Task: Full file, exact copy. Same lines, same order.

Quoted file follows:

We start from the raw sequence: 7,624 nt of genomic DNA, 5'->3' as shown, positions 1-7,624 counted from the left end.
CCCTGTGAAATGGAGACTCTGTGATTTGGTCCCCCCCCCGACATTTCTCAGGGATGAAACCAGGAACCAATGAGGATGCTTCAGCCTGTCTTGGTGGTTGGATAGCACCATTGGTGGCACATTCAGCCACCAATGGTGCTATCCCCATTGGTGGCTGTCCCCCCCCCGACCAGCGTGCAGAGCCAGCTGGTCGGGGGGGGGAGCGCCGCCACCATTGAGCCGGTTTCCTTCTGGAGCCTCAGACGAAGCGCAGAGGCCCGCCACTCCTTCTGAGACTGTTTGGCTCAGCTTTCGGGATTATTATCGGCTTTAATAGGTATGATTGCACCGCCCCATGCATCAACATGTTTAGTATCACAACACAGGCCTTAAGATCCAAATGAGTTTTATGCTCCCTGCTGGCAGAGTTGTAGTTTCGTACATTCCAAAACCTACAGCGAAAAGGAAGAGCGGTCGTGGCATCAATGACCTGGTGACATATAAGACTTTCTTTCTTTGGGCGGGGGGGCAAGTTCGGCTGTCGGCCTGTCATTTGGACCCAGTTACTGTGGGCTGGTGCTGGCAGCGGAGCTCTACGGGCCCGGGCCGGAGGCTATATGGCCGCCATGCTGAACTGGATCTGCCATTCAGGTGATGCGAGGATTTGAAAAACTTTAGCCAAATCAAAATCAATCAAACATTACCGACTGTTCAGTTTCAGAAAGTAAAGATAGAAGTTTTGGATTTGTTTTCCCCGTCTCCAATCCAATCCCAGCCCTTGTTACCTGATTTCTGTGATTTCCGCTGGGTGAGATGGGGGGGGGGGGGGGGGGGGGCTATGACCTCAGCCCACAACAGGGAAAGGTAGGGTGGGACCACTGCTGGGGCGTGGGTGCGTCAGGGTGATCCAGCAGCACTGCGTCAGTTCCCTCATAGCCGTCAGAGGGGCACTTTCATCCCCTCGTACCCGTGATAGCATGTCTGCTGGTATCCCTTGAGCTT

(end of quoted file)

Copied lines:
We start from the raw sequence: 7,624 nt of genomic DNA, 5'->3' as shown, positions 1-7,624 counted from the left end.
CCCTGTGAAATGGAGACTCTGTGATTTGGTCCCCCCCCCGACATTTCTCAGGGATGAAACCAGGAACCAATGAGGATGCTTCAGCCTGTCTTGGTGGTTGGATAGCACCATTGGTGGCACATTCAGCCACCAATGGTGCTATCCCCATTGGTGGCTGTCCCCCCCCCGACCAGCGTGCAGAGCCAGCTGGTCGGGGGGGGGAGCGCCGCCACCATTGAGCCGGTTTCCTTCTGGAGCCTCAGACGAAGCGCAGAGGCCCGCCACTCCTTCTGAGACTGTTTGGCTCAGCTTTCGGGATTATTATCGGCTTTAATAGGTATGATTGCACCGCCCCATGCATCAACATGTTTAGTATCACAACACAGGCCTTAAGATCCAAATGAGTTTTATGCTCCCTGCTGGCAGAGTTGTAGTTTCGTACATTCCAAAACCTACAGCGAAAAGGAAGAGCGGTCGTGGCATCAATGACCTGGTGACATATAAGACTTTCTTTCTTTGGGCGGGGGGGCAAGTTCGGCTGTCGGCCTGTCATTTGGACCCAGTTACTGTGGGCTGGTGCTGGCAGCGGAGCTCTACGGGCCCGGGCCGGAGGCTATATGGCCGCCATGCTGAACTGGATCTGCCATTCAGGTGATGCGAGGATTTGAAAAACTTTAGCCAAATCAAAATCAATCAAACATTACCGACTGTTCAGTTTCAGAAAGTAAAGATAGAAGTTTTGGATTTGTTTTCCCCGTCTCCAATCCAATCCCAGCCCTTGTTACCTGATTTCTGTGATTTCCGCTGGGTGAGATGGGGGGGGGGGGGGGGGGGGGCTATGACCTCAGCCCACAACAGGGAAAGGTAGGGTGGGACCACTGCTGGGGCGTGGGTGCGTCAGGGTGATCCAGCAGCACTGCGTCAGTTCCCTCATAGCCGTCAGAGGGGCACTTTCATCCCCTCGTACCCGTGATAGCATGTCTGCTGGTATCCCTTGAGCTT